Mon. Dec 6th, 2021

When it comes down to it To talk to our kids about climate change, research shows that there is a big gap between what parents think should happen – and what is actually happening. A Vote from NPR in 2019 Shows that about 85 percent of parents, across the political spectrum, think that children should learn about climate change. But only half of these parents say they have talked about it with their own children.

The thing is, your child has probably already heard about climate change. Leslie Davenport, a therapist and author of a workbook to help children with the process of climate change, called All the feelings under the sun: How to deal with climate change, Said that while researching her book she spoke to many children who know more about climate change than their parents. “I was amazed at how knowledgeable many children were about the science of climate change, even as young as 8 or 9 years old.” As the climate crisis escalates urgently and continues to make headlines, it will only continue to flow into children’s consciousness. Cited an article about the COP26 Summit “I’m worried because if the earth gets too hot, all the animals will start to die and (…) people won’t live,” said an 8-year-old from Glasgow.

According to Davenport, the problem is that the information did not come from trusted sources like teachers or parents. Instead, the kids he talked to were getting partial information – listening to something on the radio or in a conversation – that they would then try to do research on the Internet. “As a result, the level of emotional distress is much higher,” Davenport explains, describing everything from anger and frustration to panic, depression and even headaches, abdominal pain, movement and acting. “While these are normal emotional responses to learning about a world in crisis, they are not equipped to process feelings.”

Before you engage in a conversation with your child, it is important to address your own fears and lack of knowledge about the climate crisis. Mary Dimker, an environmental activist and author Parental Guidelines for Climate Revolution: 100 Ways to Build a Fossil-Free Future, Raise Empowered Kids, and Still Get a Good Night’s Sleep, Indicating that climate change is not only a really frightening concept for children, it is also frightening for adults, which is why these important conversations are not happening. “Adults often get really close around climate issues,” he says. It can allay your child’s concerns or try to alleviate them by reducing the severity and urgency of climate change, or it can make your child more fearful by stealing shows. Davenport noted that any meaningful discussion of climate change needs to be a balance of science and emotion. “It can’t just be information and information. When we present only science, we give up a large part of the meaning of being human – our lives are beliefs, values ​​and behaviors. “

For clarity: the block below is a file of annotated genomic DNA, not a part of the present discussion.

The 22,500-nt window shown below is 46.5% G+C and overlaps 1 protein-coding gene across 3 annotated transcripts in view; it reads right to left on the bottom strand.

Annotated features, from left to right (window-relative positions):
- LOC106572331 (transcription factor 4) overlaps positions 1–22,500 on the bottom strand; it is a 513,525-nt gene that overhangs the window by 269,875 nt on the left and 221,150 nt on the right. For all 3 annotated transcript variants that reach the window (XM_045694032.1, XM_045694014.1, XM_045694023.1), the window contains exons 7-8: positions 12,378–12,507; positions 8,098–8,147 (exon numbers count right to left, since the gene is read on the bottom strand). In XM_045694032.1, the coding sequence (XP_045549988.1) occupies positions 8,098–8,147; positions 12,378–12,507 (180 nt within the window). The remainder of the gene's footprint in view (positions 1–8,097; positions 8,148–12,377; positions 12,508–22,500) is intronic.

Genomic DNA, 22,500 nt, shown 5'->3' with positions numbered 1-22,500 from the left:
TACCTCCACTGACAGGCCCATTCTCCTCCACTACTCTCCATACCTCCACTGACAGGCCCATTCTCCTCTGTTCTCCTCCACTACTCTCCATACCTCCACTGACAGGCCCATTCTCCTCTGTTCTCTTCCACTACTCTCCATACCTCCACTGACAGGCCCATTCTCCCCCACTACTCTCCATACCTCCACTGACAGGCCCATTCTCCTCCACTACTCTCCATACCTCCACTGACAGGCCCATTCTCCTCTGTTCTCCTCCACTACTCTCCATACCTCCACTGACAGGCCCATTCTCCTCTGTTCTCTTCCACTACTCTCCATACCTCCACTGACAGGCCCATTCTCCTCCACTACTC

Now, before you drop text / Whatsapp / Alexa drop-in / email / DM for your child to come down for a talk, here are some age-appropriate ideas to help you prepare.

Under 6 years old

Children under the age of 6 are still too young to understand climate change directly, so Davenport advises building a love of nature by teaching them the basic responsibilities of season, plant cycle, beauty, play and caring for life. This sets the stage for children to grow up into good environmental stewards. Dimkar, whose children have now grown up, says he had no language about climate change when his children were younger, so he tried to lead by example. “We immersed them in nature, we immersed them in the story of nature, we composted them and we cared a lot for the natural world. So they have grown up immersed in the principles of care and the life of joy and wonder in the natural world and our sense of responsibility for it. ” DeMocker also tried to get his children to protest so that they were familiar with the idea of ​​political involvement.

What is most important, DeMocker emphasizes, is reassuring. “Whenever they come up with a question, or you think it’s important because you’re talking [the climate crisis] In your family or in front of them, do something that is strongly reassuring, such as, ‘Oh, yes, we have a problem. It’s heating up the planet, and it’s causing problems, and we’re on top of it. “

Sample phrases:

  • “The planet is our home, so we have to take care of it so that it is a safe place to live.”
  • “Climate change is a big problem, but a lot of people are working together to solve it.”
  • “Humans pollute what goes into the air and can act like a blanket and that blanket heats the planet and it causes problems.”

Ages 7 – 12

At this age, Davenport says children are already interested and interested in hearing about climate science. “Approximately 8 starts when the broader perspective on climate change and its effects begin to be understood, and feelings begin to emerge,” he says. So before you start talking, ask what your kids already know.

It’s also a time to start naming feelings and practicing emotional resilience. Davenport noted that while it’s normal to feel great emotion when you learn about being in a world crisis, kids aren’t equipped to process those feelings. “They’ve been thrown into a feeling of overwhelm, which can ignore every aspect of life,” he explains. Davenport’s book suggests learning to “toggle” or go back and forth between tools for disturbing climate news and self-regulated emotional responses. “These are essential life skills needed to successfully navigate a world with a clear-minded and empathetic approach, especially when the challenges posed by climate change increase.”

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